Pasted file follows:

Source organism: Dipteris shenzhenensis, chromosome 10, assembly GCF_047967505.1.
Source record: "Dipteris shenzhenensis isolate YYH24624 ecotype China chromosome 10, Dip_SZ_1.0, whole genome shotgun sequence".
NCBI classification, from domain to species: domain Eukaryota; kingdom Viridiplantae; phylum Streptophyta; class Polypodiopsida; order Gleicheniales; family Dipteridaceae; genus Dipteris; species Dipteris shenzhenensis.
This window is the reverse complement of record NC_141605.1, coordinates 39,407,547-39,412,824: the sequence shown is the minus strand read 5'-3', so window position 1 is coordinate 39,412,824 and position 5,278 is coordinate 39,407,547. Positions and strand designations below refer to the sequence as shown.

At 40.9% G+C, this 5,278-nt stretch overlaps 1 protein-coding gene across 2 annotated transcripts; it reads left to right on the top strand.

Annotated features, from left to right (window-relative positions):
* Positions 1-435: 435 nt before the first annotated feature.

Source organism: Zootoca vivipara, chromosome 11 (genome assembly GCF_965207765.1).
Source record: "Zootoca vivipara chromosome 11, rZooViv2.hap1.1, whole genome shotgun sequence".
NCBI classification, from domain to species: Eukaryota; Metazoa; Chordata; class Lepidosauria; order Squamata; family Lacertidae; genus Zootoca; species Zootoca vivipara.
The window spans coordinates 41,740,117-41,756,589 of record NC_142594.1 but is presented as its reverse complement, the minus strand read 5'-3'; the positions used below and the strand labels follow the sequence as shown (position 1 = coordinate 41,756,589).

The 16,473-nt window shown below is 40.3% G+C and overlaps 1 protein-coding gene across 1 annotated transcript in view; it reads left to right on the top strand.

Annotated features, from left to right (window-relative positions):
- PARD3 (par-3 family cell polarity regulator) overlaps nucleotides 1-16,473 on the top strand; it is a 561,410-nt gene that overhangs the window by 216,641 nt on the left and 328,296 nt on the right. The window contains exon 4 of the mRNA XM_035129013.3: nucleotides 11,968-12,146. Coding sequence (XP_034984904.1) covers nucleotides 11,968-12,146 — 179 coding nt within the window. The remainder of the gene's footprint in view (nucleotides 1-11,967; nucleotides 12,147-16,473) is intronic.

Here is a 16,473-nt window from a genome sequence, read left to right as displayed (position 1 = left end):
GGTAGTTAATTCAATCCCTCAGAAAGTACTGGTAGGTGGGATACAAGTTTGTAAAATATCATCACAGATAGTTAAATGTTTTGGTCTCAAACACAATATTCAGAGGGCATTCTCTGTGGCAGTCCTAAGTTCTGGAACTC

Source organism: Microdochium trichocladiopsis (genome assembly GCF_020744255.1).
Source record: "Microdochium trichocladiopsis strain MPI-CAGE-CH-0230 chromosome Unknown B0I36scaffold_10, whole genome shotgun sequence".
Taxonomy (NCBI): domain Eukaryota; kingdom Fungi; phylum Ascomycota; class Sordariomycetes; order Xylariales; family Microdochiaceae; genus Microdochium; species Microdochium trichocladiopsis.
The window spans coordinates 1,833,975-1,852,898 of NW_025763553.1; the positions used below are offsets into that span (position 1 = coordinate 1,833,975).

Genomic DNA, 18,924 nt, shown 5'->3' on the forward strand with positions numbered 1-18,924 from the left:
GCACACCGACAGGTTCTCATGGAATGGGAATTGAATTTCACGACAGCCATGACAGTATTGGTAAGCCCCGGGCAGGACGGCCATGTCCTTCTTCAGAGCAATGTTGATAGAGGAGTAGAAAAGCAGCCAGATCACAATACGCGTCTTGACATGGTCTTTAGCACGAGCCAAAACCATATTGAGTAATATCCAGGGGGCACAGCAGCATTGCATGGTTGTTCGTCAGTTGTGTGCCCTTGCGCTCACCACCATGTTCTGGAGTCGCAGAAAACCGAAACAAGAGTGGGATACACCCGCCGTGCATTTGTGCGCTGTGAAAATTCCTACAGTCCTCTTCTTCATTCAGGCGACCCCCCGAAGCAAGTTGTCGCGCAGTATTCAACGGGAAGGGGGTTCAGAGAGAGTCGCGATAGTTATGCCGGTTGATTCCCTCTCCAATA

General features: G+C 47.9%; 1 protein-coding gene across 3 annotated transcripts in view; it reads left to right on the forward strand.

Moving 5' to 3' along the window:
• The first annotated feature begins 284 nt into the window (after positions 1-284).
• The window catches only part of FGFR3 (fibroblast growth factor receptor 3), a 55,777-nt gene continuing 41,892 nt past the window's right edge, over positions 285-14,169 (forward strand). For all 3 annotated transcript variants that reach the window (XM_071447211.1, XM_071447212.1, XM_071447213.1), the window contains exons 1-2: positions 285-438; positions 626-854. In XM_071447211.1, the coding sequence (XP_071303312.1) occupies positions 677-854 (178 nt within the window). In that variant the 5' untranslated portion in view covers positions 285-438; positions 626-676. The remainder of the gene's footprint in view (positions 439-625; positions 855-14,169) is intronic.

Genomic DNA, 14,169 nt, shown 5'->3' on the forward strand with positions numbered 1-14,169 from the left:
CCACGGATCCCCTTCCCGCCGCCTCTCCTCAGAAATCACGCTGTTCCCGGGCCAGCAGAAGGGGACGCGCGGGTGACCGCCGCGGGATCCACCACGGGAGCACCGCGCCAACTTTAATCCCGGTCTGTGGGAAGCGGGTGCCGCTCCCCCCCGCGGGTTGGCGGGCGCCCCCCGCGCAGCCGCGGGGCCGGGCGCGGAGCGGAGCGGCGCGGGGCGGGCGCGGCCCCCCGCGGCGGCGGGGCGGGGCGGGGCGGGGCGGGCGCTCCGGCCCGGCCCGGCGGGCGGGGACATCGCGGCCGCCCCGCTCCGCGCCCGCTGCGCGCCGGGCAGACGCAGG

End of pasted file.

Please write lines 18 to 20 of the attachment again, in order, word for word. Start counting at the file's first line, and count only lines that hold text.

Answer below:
Source record: "Microdochium trichocladiopsis strain MPI-CAGE-CH-0230 chromosome Unknown B0I36scaffold_10, whole genome shotgun sequence".
Taxonomy (NCBI): domain Eukaryota; kingdom Fungi; phylum Ascomycota; class Sordariomycetes; order Xylariales; family Microdochiaceae; genus Microdochium; species Microdochium trichocladiopsis.
The window spans coordinates 1,833,975-1,852,898 of NW_025763553.1; the positions used below are offsets into that span (position 1 = coordinate 1,833,975).